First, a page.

SCHUBERT Lieder Volume 7: Erlkönig

Goerne’s Schubert song exploration continues

Author: 
Richard Wigmore
Schubert Lieder, Volume 7: Erlkönig

SCHUBERT Erlkönig – Goerne

  • Im Abendrot
  • (Der) Wanderer
  • Nachtviolen
  • Im Walde
  • Normans Gesang
  • (Der) Geistertanz
  • Schatzgräbers Begehr
  • An den Mond (first version)
  • Erlkönig
  • Am See
  • Alinde
  • Widerschein (second version)
  • (Die) Forelle
  • (Der) Fluss
  • Abendröte, 'Sunset'
  • Klage
  • (Der) Strom
  • Fischerweise
  • Auf der Bruck

More than any other singer, Matthias Goerne conjures a Schubert who once allegedly said of himself, ‘Sometimes it seems as if I no longer belong to this world’: a counterpart to the solitary, absorbed figures in the landscapes of Caspar David Friedrich, whose Monk by the Sea is duly reproduced in Harmonia Mundi’s booklet. Seekers of charm and lightness should look elsewhere. But for rapt inwardness and scrupulous care for tone production and a seamless legato line, Goerne has no equal today.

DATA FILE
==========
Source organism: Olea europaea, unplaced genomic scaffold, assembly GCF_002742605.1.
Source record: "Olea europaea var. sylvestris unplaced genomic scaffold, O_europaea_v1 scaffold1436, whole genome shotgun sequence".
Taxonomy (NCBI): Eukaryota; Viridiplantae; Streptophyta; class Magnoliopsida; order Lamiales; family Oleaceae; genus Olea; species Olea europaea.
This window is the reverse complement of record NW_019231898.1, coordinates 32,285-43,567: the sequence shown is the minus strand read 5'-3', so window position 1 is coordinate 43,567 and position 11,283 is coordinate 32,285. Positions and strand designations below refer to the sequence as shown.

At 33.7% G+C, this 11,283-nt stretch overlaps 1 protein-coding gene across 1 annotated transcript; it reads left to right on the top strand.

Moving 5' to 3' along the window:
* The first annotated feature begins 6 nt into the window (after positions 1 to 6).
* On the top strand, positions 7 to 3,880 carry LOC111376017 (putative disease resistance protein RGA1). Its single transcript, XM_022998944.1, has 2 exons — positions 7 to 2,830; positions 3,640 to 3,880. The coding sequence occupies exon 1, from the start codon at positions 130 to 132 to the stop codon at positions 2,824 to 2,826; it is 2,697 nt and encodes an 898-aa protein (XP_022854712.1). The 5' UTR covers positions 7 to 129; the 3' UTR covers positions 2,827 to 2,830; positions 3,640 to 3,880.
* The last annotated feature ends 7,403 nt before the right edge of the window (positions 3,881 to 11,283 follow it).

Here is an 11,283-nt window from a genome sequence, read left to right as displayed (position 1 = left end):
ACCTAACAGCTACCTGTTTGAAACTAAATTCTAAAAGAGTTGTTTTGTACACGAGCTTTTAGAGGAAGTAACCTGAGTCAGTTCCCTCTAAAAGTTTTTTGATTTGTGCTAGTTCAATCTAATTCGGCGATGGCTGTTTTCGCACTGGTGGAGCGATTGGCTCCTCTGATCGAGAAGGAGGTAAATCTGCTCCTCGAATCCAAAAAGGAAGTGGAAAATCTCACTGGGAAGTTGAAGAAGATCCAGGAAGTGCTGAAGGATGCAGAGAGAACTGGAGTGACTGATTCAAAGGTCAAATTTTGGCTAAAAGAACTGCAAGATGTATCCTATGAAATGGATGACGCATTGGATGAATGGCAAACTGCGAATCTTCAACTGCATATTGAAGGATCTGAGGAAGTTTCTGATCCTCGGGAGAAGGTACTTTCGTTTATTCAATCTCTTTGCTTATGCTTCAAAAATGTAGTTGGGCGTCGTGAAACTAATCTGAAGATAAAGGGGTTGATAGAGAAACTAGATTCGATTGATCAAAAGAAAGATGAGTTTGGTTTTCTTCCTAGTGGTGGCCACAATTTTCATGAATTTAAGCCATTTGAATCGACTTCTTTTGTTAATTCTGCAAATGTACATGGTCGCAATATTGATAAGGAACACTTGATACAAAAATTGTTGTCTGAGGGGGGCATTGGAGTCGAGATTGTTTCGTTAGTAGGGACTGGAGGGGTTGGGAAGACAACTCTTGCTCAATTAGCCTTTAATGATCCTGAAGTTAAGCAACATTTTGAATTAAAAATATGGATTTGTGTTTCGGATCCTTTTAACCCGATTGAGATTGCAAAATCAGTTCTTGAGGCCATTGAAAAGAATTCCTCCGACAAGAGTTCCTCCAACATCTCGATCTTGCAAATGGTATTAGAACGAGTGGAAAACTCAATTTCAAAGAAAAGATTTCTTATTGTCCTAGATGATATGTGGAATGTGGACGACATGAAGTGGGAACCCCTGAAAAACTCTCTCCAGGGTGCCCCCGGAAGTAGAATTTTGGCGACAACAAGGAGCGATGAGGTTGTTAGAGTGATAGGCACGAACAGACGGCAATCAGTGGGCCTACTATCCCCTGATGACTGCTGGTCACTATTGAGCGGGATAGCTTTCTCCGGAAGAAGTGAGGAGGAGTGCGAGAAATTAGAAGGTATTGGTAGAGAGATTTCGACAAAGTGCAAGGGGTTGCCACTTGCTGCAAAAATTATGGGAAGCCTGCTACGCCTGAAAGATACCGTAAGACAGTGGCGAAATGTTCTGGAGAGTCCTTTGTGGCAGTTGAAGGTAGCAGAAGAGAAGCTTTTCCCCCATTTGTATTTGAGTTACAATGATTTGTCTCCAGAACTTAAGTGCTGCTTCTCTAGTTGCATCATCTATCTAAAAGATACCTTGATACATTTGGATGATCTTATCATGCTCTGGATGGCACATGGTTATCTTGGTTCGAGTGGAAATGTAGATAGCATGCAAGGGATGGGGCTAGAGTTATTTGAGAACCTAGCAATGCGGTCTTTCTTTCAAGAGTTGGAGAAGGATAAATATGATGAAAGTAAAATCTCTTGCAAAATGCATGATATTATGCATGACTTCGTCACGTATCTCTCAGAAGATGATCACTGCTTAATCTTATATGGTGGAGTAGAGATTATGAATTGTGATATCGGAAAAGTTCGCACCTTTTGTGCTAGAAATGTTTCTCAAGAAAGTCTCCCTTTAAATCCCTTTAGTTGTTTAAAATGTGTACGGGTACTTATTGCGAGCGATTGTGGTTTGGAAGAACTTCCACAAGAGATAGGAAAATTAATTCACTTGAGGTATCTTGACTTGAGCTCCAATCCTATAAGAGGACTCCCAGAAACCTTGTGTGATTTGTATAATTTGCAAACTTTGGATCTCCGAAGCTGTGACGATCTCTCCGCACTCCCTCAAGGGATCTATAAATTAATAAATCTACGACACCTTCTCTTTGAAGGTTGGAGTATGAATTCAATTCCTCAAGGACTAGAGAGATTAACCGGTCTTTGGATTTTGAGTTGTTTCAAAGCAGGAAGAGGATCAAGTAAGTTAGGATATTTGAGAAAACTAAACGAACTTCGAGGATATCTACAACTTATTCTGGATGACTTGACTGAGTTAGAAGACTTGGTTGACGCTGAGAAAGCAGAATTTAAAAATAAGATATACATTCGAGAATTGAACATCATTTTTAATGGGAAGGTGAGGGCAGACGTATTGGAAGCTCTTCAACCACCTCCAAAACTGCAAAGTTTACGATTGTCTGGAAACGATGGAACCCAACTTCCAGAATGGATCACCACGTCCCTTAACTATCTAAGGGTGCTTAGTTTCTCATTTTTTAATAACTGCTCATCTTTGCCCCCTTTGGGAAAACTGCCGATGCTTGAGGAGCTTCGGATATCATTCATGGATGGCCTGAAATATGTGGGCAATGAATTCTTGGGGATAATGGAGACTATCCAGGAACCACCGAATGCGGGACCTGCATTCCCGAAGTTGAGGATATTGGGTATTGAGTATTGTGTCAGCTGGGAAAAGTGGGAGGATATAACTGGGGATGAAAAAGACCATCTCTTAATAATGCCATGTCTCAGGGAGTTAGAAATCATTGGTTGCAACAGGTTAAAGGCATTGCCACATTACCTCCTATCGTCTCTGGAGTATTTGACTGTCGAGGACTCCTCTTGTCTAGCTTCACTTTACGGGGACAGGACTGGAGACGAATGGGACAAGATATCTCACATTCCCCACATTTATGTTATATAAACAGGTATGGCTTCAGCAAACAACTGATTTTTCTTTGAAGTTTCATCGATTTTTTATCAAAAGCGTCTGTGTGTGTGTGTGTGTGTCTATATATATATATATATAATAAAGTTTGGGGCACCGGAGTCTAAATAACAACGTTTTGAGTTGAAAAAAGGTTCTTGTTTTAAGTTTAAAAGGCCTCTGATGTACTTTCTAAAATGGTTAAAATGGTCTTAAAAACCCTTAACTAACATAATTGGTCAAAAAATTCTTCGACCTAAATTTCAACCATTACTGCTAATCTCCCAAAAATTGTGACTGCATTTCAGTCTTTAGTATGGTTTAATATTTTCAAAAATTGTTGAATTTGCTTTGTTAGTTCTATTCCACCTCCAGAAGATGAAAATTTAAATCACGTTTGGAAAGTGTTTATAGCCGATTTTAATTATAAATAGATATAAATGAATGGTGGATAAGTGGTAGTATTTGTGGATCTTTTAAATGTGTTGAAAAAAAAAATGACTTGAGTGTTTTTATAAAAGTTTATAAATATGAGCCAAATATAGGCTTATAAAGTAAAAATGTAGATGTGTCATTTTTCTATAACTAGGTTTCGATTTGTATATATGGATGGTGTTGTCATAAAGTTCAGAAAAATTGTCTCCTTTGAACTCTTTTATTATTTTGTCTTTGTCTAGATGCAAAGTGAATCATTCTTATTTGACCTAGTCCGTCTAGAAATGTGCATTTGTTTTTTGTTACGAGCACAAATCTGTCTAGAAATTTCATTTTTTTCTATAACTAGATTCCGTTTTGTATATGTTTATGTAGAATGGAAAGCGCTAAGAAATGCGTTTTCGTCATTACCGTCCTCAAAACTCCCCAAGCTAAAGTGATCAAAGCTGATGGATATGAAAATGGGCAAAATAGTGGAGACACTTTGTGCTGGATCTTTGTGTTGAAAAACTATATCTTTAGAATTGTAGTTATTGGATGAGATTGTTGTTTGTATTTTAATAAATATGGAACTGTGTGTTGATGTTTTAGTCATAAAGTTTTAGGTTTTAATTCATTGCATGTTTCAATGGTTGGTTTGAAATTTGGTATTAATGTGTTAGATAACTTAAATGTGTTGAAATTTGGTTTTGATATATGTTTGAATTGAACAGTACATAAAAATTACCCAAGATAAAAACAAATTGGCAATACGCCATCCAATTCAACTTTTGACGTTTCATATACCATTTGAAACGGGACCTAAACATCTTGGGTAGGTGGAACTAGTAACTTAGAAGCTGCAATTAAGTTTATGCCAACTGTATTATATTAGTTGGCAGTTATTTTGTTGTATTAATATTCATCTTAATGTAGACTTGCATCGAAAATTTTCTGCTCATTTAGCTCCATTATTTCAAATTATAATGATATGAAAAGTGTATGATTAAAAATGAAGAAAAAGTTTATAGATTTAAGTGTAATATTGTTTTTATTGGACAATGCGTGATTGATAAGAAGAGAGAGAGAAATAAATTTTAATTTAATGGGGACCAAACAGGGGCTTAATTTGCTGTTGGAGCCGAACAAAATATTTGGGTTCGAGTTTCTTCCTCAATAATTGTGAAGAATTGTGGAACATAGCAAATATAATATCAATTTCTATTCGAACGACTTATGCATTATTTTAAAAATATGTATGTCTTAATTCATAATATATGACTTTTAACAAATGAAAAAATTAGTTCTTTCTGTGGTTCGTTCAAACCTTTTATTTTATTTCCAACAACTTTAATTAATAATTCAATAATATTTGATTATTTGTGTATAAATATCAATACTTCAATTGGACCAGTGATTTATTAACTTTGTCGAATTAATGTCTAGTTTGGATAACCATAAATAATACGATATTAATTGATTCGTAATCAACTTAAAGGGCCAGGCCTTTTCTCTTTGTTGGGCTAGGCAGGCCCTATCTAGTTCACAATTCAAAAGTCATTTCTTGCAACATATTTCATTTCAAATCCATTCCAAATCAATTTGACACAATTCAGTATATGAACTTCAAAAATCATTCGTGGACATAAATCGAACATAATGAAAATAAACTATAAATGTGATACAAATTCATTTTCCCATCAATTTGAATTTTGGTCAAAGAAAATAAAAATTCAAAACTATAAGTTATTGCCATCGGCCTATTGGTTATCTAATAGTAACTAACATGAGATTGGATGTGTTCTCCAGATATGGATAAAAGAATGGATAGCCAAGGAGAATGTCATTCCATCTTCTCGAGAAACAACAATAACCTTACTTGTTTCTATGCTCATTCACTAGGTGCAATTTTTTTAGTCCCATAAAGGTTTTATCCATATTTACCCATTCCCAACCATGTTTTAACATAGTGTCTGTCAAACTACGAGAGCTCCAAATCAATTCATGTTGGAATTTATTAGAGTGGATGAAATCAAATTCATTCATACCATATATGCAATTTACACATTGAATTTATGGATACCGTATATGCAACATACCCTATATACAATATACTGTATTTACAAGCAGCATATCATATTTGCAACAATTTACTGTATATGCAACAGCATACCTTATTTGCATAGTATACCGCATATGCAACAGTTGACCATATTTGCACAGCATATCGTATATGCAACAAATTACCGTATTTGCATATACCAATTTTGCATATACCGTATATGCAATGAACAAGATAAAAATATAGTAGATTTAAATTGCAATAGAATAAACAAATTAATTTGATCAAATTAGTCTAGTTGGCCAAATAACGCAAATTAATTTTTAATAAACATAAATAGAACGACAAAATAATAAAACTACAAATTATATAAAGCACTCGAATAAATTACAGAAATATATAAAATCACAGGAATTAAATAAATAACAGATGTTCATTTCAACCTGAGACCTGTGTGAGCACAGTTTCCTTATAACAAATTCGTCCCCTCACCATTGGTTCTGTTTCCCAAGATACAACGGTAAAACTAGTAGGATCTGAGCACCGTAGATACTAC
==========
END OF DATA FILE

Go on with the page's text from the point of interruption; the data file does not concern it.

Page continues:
His darkly mellow baritone, soft-grained yet with reserves of power, is a perfect instrument for the pantheistic reveries and barcarolles on this new disc. In two sublime sunset scenes, ‘Im Abendrot’ and ‘Abendröte’, he seems to hug Schubert’s incantatory lines to himself. The luxuriant, Italianate cantilenas of ‘Der Fluss’ and ‘Widerschein’ are gently, gracefully caressed, the long phrases floated on seemingly inexhaustible reserves of breath, and Goerne’s brooding intensity, breadth of phrasing and deep bass resonances make for a magnificent ‘Der Wanderer’, that quintessential expression of Romantic alienation. Goerne’s tone doesn’t easily smile, of course. Despite every encouragement from Andreas Haefliger, ‘Fischerweise’ sounds more severe than blithe. The enchanting barcarolle ‘Alinde’ is all musing inwardness, à la Friedrich, where a touch of playfulness would not come amiss. But after so many performances from winsome sopranos, I rather welcomed Goerne’s unusually urgent, incisive ‘Die Forelle’, with its vivid flash of anger at the fisherman’s treachery. As in all the faster songs, Goerne is careful to preserve evenness of line even in extremis. With the superbly articulate Haefliger, he conjures a terrifying night-ride in ‘Erlkönig’, characterising each ‘voice’ vividly without recourse to exaggerated ventriloquism. Its equestrian counterpart is ‘Auf der Bruck’, another grippingly sung and played performance that mingles breathless impetuosity with stabs of intense yearning: a thrilling, no-holds-barred send-off to a recital that is self-recommending for the baritone’s many admirers. And even doubters might have to concede that no singer cares more than Goerne for the beauty and eloquence of Schubert’s melodies.

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